Even if it does come to PC though, it will probably use the Windows Live system, as someone already said. So far I have refused to use it, or any game that forces me to use it, for various reasons.

  24. Dinger says:

    If you want to get away with “gameplay”, fine, but please do the same thing with using screenshots to convey the sense of a game. “Mechanistically” gets me a little nervous since it’s based on “mechanics” which will be the new “gameplay”.

    Buzzwords lose value because they are shorthand for conceptual complexes that need to be specified. As people repeat them, the shorthand association gets lost, and the term takes on an increasingly broader meaning until it becomes worthless.

    What is gameplay? It’s the user experience of the mechanism of the game as expressed through the user interface. This is different from the user experience of the visual and audio artwork, the cutscenes, and the narrative structure. It’s the music largely stripped of lyrics, album art, makeup, video and production values.
    Does the term suck? Sure. What about “mechanistically”? Okay, but you’ve got two problems:

    A. Game designers like to talk about “mechanisms” because they’re in the business of building them. To what extent should a player (and hence a reviewer who writes for players) care about design process? If we discuss the game in design terms alone, should we be surprised if our audience consists of those involved in game design? (looks around. Oh wait…) And if game designers don’t consider the design from the perspective of the player, they end up building SimAnt, er Ant Farms (or RoboSport, the coolest game with a fundamentally broken mechanic).

    B. Focusing on “mechanism” compels us to assume an ontologically thick divide between “game” and “interface”, and, by extension, “platform”. Does a “game” exist independent of the ability to express it? Do you ever encounter a book review that says, “this is a great work of literature, hindered only by the author’s opaque grammar, turgid prose, and evident confusion between the precious and the récherché, not to mention his irritating habit of putting punctuation outside of quotation marks”? Can we consider a game independent of the fact that it’s running on an XboX, where it will be played on a couch, with friends, and with XBLA at hand, or on a PC, in a dedicated room, by a handful of dweebs who waste too much time reading gaming blogs?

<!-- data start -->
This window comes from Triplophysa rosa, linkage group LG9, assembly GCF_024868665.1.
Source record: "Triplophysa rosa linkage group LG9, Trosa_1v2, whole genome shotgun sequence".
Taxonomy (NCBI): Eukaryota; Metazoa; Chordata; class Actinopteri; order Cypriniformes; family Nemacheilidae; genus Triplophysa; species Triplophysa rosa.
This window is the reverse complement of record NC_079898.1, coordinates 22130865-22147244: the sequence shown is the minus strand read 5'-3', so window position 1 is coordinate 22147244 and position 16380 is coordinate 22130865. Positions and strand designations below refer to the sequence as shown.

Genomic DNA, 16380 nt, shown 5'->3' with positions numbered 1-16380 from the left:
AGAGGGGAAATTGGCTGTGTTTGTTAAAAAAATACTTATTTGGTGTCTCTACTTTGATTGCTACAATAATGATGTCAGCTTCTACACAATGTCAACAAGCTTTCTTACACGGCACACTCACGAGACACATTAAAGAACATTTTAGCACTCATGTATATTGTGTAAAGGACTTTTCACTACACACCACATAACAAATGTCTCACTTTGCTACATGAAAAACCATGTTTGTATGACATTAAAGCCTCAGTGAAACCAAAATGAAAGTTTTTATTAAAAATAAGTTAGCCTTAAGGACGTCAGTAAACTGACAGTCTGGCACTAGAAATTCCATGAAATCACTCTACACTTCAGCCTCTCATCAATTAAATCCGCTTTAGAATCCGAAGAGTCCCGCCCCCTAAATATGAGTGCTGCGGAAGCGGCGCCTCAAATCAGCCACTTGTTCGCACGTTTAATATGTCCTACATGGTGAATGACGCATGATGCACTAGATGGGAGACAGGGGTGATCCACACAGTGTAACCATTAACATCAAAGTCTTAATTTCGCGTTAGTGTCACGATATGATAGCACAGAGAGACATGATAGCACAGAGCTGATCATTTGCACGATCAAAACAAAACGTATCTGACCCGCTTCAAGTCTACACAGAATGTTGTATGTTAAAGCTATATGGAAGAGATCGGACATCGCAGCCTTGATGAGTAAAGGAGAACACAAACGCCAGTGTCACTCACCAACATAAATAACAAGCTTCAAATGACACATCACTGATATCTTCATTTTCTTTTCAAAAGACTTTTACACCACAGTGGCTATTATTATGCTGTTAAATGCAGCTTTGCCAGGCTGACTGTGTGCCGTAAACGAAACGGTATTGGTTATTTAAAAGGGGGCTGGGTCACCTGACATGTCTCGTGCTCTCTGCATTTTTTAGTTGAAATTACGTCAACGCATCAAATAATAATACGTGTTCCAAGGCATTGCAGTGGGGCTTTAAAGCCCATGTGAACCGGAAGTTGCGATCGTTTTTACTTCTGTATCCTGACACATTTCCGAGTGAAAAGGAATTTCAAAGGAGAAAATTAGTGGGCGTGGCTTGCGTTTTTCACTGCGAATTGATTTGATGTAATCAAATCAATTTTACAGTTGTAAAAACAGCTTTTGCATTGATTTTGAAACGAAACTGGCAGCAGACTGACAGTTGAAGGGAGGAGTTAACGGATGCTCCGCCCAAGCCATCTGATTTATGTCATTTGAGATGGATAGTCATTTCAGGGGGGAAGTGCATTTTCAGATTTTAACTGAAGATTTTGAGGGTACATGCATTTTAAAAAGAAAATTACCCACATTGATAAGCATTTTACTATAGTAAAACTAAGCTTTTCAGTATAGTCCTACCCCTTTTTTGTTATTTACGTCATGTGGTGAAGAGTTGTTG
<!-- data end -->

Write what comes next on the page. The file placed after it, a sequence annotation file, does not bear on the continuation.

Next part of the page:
So hate ‘gameplay’ all you want, but choose yer words carefully.

    Oh yeah, I was gonna rant about screenshots. What the heck? Most screenshots tell us very little about the game beyond the artwork. So about this game I know:

    A. Its visual style is heavily based on the whole Super Mario Brothers canon, but replaces the stereotypical Italian with a stereotypical public-school boy (at least it gives a better backstory for the bow-legged animation, I suppose).

    B. It supposedly involves mind-shattering notions of temporality that are not clearly specified, and that cannot possibly be conveyed by screenshots.

    C. XboX-360 at the moment.

    Anything I missed?

  25. xagarath says:

    Blow’s been saying some remarkably perceptive things about the medium for quite some time.

    I am very much hoping this doesn’t do what Everyday Shooter did.

  26. ezequiel says:

    just wanted to add that, while also i disliked the character, this screenshot, in it’s full screen glory, with all that free space and that sky, it’s marvelous:
    link to

  27. Robin says:

    It’s also worth noting that just because something comes out on XBLA, doesn’t automatically mean that the PC version will be restricted to ‘Games for Windows: Live: Marketplace for Games on Windows’. As opposed to Steam or anywhere else.

    Unless JB has explicitly said otherwise.

  28. Meat Circus says:

    Can I point out that “Jonathan Blow” is a great name and I wish it was mine.


    Hecketty Carbide

  29. J says:

    I think all the hating on this is a little unfair. I don’t want to get into those arguments though. I will say the game looks great (and utterly wonderful in motion). I watched a couple of Jonathan Blow’s lectures to see what all the fuss was about and was blown away.

    Braid was very impressive and clearly had a lot of thought behind it but what really impressed me was Blow himself. Listening to him I just got the feeling he really genuinely cared about making games.
    I don’t often get the feeling when it comes to game developers. That’s why I want to play Braid (and that whole near limitless time manipulation thing).

    I’ll try to link to the presentations I watched.
    link to
    Hope that works.